My grandmother is oldschool. She was born in the 1930s and has a mock heart attack every time I come over for some bakes and caloloo. She is quick to wag a finger at my free, flying spirally hair and give me a lecture that I must “contain my unruly hair” and “look presentable. You’re a professional now”.
I always smile politely and nod. There is no convincing Gran my natural hair makes me happy, especially when it’s free from any confines. Haven’t we been confined enough? Confined to hot irons and weaves stifling all this beautiful, luscious hair? I know Gran grew up in a different era and finds natural hair that isn’t shiny and sleekly held back in place by gel very sloppy and unkempt.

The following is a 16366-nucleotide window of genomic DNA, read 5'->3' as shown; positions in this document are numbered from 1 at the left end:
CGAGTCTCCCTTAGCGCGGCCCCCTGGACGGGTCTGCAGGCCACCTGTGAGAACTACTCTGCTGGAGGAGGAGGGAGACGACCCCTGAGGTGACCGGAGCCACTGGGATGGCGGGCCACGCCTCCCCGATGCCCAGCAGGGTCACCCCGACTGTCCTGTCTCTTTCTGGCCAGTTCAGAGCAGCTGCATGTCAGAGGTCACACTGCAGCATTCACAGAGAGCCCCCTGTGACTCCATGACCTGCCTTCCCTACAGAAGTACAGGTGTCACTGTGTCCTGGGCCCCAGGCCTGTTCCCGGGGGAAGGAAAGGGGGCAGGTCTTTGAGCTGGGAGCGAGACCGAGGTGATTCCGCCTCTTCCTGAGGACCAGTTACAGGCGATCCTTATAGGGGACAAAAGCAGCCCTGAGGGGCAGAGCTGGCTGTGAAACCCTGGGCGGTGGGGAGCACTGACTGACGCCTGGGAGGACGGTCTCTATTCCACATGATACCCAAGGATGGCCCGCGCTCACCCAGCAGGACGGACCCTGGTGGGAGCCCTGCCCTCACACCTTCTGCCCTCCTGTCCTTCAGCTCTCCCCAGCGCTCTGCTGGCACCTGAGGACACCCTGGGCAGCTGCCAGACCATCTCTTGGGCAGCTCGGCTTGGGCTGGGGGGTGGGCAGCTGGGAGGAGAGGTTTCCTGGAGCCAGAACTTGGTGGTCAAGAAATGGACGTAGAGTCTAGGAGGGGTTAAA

I wish she knew that when the wind blows through my curls, I feel so alive and free. When the sun warms on my head, I can smell the release of the rosemary and jojoba oils I had lovingly caressed into my scalp that morning. When I catch a glimpse of myself in a car window or a lobby mirror, I see my boundless, exuberant hair amplifying my boundless, exuberant smile. My hair is a reflection of me. It is natural, defiant, soft, strong, willful, fun and unapologetically, undeniably African. Yes, for work I do wear my hair up as creatively as I can (I work in a hospital and I wouldn’t want to drag home specks of flying blood and God knows what else in my hair anyway!) but when I’m done, I shake it free and go on my merry way. I am not defined by my hair. It’s my hair and my rules, and I choose to be empowered by it’s essence of freedom.